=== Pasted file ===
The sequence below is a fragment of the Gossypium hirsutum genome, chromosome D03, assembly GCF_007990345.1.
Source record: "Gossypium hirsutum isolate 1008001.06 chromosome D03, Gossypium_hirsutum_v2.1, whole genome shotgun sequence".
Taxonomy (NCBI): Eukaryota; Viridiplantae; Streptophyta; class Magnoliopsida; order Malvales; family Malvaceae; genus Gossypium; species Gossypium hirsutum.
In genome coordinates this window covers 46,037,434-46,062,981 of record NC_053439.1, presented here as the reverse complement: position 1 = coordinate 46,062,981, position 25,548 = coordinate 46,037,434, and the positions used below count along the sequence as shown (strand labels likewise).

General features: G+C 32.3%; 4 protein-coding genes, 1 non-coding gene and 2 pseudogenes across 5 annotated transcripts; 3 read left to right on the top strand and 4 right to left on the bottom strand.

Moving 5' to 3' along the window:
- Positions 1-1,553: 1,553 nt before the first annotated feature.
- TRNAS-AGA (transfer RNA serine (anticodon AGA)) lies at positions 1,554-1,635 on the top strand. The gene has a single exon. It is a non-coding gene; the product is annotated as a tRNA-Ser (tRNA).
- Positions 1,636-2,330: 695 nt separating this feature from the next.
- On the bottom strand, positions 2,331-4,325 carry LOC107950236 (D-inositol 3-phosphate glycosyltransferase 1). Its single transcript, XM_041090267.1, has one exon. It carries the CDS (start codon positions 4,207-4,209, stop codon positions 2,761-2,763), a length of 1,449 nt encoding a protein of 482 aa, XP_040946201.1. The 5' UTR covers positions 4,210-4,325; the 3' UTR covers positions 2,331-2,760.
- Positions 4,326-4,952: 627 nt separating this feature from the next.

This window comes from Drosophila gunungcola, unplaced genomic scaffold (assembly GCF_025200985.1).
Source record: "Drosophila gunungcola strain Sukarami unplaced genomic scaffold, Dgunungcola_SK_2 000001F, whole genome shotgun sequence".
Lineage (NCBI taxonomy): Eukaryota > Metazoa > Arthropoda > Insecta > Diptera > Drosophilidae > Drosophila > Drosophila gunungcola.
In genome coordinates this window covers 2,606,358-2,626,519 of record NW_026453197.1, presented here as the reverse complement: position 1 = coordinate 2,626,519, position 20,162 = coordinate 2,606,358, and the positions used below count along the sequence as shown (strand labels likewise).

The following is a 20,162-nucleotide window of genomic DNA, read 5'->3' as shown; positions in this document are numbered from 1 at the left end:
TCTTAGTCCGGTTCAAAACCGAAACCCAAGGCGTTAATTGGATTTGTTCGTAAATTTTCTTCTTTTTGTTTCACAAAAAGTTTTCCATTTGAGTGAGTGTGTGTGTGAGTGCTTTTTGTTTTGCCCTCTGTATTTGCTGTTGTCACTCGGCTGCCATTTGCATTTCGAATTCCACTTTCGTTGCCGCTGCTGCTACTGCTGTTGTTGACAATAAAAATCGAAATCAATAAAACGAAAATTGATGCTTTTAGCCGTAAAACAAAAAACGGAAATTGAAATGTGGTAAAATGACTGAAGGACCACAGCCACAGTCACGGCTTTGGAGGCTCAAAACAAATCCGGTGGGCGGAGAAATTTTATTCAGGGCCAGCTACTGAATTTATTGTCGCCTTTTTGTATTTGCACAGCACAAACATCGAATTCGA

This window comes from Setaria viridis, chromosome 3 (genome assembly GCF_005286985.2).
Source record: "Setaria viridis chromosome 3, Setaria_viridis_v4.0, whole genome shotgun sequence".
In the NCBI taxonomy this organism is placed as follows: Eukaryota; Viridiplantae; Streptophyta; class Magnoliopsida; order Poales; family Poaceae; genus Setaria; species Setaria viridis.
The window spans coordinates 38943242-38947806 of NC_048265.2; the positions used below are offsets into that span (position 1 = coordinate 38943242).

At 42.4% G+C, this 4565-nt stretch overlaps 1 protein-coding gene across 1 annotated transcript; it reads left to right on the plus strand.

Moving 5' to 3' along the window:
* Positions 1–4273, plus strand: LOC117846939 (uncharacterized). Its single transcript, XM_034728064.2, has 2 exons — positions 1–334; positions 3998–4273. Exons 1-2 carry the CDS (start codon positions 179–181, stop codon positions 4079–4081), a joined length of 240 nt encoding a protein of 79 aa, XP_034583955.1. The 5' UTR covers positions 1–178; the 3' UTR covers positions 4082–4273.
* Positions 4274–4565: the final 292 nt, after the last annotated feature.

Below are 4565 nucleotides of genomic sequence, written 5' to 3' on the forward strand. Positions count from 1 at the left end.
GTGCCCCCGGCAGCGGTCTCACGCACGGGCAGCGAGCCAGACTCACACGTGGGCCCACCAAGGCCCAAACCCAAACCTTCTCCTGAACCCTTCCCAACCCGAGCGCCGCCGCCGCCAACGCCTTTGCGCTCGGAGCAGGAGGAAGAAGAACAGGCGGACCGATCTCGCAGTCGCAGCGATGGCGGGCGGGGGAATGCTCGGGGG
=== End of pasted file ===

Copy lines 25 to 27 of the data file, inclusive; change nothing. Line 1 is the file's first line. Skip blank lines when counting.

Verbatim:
* Positions 4274–4565: the final 292 nt, after the last annotated feature.

Below are 4565 nucleotides of genomic sequence, written 5' to 3' on the forward strand. Positions count from 1 at the left end.
GTGCCCCCGGCAGCGGTCTCACGCACGGGCAGCGAGCCAGACTCACACGTGGGCCCACCAAGGCCCAAACCCAAACCTTCTCCTGAACCCTTCCCAACCCGAGCGCCGCCGCCGCCAACGCCTTTGCGCTCGGAGCAGGAGGAAGAAGAACAGGCGGACCGATCTCGCAGTCGCAGCGATGGCGGGCGGGGGAATGCTCGGGGG